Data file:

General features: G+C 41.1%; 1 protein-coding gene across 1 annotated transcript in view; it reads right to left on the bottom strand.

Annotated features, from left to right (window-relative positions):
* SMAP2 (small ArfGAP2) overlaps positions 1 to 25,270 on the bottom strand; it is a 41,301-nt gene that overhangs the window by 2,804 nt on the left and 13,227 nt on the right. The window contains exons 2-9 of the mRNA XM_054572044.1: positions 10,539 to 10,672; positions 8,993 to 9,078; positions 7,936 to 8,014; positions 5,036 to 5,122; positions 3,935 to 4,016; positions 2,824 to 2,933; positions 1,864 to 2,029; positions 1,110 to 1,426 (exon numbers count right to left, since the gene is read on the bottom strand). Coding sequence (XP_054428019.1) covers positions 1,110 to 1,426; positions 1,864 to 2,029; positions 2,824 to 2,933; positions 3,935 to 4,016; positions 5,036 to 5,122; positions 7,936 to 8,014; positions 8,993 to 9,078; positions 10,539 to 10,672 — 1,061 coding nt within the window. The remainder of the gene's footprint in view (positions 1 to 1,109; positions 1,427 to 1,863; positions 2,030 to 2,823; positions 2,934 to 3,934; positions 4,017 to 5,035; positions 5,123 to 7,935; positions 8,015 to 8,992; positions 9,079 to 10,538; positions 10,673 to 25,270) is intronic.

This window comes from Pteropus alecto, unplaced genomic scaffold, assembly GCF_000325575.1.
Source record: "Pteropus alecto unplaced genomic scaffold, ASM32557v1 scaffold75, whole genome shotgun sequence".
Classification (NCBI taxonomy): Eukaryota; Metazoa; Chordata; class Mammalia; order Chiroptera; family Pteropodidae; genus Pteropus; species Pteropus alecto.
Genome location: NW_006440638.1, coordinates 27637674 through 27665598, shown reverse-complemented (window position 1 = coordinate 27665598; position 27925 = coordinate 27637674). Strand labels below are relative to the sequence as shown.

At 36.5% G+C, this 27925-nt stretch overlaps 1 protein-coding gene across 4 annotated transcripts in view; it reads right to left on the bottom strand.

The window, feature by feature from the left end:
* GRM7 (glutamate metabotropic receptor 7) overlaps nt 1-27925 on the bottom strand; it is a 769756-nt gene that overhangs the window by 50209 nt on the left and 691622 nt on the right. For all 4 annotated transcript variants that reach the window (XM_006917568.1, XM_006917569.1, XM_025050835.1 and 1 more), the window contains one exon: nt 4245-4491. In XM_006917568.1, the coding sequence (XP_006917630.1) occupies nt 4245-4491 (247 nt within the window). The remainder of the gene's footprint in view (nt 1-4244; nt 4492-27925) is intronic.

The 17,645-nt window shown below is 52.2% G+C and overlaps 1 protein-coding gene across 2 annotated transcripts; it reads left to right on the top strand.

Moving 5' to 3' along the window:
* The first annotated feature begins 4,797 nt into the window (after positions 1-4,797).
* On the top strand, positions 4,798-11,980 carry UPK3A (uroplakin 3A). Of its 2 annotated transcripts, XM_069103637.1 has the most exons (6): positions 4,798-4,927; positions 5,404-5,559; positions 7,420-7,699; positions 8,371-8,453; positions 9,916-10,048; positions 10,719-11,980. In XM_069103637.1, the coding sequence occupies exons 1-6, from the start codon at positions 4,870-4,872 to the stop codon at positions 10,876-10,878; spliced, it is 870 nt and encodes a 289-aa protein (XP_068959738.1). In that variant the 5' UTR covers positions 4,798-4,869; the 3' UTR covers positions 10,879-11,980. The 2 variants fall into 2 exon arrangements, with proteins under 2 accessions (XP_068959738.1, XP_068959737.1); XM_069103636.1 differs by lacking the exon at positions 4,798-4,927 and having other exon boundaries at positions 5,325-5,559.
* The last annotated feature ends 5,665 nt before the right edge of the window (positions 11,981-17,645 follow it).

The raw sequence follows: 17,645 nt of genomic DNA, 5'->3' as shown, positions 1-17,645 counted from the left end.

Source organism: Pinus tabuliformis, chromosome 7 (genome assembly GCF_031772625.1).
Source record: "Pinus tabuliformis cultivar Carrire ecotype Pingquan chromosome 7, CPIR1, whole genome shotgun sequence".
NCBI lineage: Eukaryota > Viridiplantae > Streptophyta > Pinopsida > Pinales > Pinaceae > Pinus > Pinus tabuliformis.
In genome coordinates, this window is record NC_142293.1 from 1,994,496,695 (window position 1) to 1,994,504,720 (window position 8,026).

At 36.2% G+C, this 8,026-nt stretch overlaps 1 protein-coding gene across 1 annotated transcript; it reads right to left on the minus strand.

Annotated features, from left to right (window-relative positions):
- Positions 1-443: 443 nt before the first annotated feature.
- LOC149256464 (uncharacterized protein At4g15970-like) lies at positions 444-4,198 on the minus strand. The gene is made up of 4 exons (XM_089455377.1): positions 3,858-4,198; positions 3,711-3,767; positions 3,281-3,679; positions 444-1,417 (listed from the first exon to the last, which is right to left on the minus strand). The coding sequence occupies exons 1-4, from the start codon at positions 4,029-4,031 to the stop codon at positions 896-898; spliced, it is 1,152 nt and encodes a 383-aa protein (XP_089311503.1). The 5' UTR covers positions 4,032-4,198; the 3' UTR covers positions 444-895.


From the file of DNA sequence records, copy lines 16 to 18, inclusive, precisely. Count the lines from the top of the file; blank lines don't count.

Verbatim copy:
The raw sequence follows: 17,645 nt of genomic DNA, 5'->3' as shown, positions 1-17,645 counted from the left end.

Source organism: Pinus tabuliformis, chromosome 7 (genome assembly GCF_031772625.1).
Source record: "Pinus tabuliformis cultivar Carrire ecotype Pingquan chromosome 7, CPIR1, whole genome shotgun sequence".